Tests: The following tests are usually ordered: a complete blood count (CBC), blood chemistries for electrolyte levels (sodium, potassium, and chloride), blood glucose level, and lipid levels (high density lipoprotein [HDL] cholesterol, low-density lipoprotein [LDL] cholesterol, triglycerides). Cardiac enzymes are evaluated because of the association between cardiovascular disease and cerebrovascular disease and to rule out a simultaneous myocardial infarction. Coagulation studies (prothrombin time [PT], partial thromboplastin time [PTT]) reveal clotting or bleeding tendencies. Brain computed tomography (CT) and magnetic resonance imaging (MRI) are performed to rule out hemorrhage and confirm an ischemic stroke, localize the affected area, and determine the extent of damage. Electrocardiogram (ECG) and heart rate monitoring are done to evaluate heart function. Oxygen levels may be monitored. Tests to determine the source of thrombi may include carotid Doppler ultrasound to examine the carotid arteries in the neck, and echocardiography to examine the heart valves. Angiography is most important in the preoperative evaluation of carotid disease and in defining the cerebrovascular anatomy in certain individuals.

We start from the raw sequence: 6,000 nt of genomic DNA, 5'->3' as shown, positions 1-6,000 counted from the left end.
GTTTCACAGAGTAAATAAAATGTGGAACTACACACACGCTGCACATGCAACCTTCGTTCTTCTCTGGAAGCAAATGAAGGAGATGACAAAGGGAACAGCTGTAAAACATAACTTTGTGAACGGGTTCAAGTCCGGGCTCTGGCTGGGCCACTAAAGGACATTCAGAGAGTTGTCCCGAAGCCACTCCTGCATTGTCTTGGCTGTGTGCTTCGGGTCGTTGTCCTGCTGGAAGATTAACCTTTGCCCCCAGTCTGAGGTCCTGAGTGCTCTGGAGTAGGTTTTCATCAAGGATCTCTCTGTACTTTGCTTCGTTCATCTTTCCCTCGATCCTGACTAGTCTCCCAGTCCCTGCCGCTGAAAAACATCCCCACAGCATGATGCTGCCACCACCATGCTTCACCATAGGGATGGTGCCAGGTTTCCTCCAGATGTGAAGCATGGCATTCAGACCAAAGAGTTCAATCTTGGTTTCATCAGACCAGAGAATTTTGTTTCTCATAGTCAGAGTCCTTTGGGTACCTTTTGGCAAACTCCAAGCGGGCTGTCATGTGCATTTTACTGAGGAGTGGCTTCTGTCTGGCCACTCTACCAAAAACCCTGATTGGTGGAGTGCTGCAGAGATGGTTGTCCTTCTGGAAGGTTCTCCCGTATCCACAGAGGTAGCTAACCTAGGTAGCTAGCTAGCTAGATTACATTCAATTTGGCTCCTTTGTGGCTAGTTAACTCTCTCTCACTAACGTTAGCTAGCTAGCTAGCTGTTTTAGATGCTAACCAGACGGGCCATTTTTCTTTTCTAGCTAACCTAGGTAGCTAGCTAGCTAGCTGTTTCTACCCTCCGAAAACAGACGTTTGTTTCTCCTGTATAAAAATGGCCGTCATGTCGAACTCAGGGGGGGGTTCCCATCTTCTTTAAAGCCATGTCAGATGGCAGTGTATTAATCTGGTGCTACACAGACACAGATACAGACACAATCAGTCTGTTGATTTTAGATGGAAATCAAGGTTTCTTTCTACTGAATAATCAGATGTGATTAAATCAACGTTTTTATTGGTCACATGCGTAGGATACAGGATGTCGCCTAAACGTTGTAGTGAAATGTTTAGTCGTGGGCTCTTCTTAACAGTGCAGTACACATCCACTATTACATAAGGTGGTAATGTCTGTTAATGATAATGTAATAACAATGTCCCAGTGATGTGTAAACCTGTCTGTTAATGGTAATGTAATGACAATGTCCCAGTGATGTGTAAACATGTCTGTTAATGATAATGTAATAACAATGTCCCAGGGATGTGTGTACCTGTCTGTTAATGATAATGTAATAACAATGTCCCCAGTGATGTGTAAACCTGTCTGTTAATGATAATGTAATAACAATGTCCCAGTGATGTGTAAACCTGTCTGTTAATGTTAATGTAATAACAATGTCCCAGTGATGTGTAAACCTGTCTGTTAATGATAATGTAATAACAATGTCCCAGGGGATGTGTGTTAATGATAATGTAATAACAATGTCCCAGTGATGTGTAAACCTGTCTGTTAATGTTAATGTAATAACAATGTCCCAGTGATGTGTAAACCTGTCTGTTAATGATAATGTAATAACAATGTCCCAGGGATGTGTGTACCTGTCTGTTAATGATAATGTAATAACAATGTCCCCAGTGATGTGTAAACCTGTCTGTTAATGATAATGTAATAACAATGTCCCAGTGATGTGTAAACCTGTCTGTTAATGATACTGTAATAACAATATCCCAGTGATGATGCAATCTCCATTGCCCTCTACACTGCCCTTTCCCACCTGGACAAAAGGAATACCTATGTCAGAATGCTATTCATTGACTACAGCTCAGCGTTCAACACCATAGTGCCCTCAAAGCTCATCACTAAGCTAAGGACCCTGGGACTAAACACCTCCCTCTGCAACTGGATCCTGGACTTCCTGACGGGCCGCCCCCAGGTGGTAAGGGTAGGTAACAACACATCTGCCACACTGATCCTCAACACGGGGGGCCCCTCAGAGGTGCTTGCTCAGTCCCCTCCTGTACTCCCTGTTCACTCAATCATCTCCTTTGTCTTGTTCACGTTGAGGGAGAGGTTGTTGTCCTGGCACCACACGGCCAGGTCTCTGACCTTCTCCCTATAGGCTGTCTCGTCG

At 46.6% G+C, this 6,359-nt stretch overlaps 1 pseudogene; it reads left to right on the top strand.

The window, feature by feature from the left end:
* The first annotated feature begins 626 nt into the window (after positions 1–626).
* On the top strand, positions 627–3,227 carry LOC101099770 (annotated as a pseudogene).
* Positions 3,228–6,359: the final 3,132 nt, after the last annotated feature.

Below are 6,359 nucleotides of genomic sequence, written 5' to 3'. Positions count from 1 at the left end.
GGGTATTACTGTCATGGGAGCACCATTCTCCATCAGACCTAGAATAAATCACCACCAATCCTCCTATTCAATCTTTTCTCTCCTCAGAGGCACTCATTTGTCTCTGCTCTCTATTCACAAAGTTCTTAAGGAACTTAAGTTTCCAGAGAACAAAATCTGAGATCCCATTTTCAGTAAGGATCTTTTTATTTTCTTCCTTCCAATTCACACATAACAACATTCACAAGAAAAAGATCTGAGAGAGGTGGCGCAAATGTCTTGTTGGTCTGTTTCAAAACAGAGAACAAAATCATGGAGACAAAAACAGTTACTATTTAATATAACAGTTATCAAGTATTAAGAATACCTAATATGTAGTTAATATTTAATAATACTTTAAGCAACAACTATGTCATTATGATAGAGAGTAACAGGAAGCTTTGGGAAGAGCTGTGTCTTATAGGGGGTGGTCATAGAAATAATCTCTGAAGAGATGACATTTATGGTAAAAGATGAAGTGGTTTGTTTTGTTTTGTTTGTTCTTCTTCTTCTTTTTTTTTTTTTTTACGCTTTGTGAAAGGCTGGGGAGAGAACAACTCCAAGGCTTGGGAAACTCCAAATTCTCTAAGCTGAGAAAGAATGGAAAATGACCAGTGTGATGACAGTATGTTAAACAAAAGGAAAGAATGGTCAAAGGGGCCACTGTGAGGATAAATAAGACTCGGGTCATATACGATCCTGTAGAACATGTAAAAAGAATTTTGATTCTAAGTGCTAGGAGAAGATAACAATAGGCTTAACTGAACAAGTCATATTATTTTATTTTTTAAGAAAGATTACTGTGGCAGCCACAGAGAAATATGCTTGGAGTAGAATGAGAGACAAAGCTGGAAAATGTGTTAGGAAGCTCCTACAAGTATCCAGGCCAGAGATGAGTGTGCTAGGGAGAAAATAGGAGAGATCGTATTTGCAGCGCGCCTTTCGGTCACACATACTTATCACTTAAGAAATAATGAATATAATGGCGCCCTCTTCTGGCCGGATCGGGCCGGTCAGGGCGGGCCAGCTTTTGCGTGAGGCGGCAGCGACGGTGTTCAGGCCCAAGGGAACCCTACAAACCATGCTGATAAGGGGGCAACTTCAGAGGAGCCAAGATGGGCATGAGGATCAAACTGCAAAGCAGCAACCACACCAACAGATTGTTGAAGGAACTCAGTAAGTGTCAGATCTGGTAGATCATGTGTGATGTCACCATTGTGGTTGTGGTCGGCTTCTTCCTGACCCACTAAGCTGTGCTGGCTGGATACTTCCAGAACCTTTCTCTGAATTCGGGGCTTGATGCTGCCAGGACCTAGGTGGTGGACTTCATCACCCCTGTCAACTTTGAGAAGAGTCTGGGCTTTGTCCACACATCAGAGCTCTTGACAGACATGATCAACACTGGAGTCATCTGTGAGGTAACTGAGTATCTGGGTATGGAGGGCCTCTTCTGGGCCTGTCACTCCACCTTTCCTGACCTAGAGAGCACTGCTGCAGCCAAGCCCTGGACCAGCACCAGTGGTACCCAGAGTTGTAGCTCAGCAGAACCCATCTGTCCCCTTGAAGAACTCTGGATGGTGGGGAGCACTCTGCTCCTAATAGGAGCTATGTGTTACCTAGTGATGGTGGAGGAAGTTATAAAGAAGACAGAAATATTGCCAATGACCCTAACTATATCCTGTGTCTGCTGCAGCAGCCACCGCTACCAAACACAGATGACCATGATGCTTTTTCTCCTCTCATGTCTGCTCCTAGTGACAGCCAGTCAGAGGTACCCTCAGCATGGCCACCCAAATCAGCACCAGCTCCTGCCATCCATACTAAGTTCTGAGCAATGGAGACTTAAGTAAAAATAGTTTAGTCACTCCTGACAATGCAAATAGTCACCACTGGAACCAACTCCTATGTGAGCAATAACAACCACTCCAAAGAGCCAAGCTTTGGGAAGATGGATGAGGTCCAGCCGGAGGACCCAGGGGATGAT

Source: Medical Disability Advisor



Treatment

Immediate transport to the hospital is critical for all individuals with suspected stroke. Prompt restoration of blood flow to the area of blockage can prevent further damage from occurring and reduce or reverse injury. Reperfusion agents (thrombolytics) are drugs that can help restore blood flow in ischemic strokes by dissolving clots; however, these drugs are most effective when given within 3 hours of symptom onset. Thrombolytic agents are contraindicated when brain CT or MRI reveals a hemorrhagic stroke. Tissue plasminogen activator (tPA) may be given according to protocol if the individual meets strict criteria. Individuals who do not meet criteria for tPA may be given antiplatelet medications (e.g., aspirin) and / or anticoagulants (e.g., heparin and / or warfarin) to prevent additional clot formation that could result in another stroke, a myocardial infarction, or complications of the current stroke. Heparin dosage must be carefully regulated when used for ischemic stroke because it can overcorrect the coagulation problem, resulting in bleeding. Coagulation levels are carefully monitored with use of any anticoagulant. The use of other medications may be indicated to control hypertension, fever, brain swelling, or to treat complications such as concomitant myocardial infarction.